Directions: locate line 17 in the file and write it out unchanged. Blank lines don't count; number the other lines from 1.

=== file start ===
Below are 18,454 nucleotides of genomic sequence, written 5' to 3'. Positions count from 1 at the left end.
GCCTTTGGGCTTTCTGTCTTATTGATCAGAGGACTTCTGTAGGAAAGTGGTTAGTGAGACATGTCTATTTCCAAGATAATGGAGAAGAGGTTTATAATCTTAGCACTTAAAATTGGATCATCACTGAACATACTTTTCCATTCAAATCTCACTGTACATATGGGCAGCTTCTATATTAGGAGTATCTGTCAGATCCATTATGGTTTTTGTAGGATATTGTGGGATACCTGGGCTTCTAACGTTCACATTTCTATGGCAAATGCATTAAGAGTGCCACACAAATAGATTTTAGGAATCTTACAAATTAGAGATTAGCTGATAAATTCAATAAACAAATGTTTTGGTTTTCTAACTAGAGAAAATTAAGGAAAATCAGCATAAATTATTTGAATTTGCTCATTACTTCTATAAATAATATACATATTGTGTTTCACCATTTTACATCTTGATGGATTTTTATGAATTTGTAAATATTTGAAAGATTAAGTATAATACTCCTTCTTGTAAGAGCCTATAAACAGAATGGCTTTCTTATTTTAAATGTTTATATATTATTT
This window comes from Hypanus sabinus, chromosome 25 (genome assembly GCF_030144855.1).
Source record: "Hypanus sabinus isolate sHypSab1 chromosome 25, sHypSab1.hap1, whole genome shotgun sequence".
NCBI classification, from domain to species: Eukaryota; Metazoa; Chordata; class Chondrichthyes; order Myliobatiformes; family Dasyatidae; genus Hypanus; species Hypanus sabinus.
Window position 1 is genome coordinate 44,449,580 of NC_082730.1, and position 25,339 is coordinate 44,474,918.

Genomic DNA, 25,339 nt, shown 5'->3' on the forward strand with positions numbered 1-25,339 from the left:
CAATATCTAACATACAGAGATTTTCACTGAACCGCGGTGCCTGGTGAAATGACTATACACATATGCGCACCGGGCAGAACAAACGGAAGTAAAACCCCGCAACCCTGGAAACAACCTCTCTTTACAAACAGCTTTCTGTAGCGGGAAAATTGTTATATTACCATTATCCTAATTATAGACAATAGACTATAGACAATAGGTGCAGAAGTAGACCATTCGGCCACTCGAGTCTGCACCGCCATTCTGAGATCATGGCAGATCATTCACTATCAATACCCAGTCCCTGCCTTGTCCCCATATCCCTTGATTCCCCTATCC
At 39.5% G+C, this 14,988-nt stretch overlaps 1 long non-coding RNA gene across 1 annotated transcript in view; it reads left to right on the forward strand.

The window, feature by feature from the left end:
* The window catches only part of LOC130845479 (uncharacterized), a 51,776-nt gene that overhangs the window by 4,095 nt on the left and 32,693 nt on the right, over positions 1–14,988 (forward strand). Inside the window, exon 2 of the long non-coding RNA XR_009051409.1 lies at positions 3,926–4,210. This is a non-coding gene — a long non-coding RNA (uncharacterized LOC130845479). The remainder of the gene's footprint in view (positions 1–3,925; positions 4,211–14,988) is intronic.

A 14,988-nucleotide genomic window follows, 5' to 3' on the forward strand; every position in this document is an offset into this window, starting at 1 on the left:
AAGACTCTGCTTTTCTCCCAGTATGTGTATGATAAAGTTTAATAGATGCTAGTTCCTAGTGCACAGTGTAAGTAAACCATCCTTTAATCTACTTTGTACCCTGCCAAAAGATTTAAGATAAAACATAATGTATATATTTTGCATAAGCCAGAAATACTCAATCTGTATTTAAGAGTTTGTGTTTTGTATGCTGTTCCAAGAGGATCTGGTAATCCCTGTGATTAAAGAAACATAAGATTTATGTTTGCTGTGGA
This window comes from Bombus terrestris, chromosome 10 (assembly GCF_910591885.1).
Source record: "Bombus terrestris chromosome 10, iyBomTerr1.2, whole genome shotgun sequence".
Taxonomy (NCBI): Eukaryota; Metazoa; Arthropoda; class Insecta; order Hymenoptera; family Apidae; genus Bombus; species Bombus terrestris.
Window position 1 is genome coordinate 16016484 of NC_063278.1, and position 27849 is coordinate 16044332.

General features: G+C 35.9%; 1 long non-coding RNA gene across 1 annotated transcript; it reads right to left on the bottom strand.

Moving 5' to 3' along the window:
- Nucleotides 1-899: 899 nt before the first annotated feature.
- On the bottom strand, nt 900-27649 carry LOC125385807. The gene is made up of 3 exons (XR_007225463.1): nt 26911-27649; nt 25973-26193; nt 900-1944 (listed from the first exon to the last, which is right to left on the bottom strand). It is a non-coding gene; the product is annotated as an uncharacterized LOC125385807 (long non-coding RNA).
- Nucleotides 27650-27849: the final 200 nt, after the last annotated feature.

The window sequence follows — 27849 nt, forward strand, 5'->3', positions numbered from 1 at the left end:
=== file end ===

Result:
Window position 1 is genome coordinate 16016484 of NC_063278.1, and position 27849 is coordinate 16044332.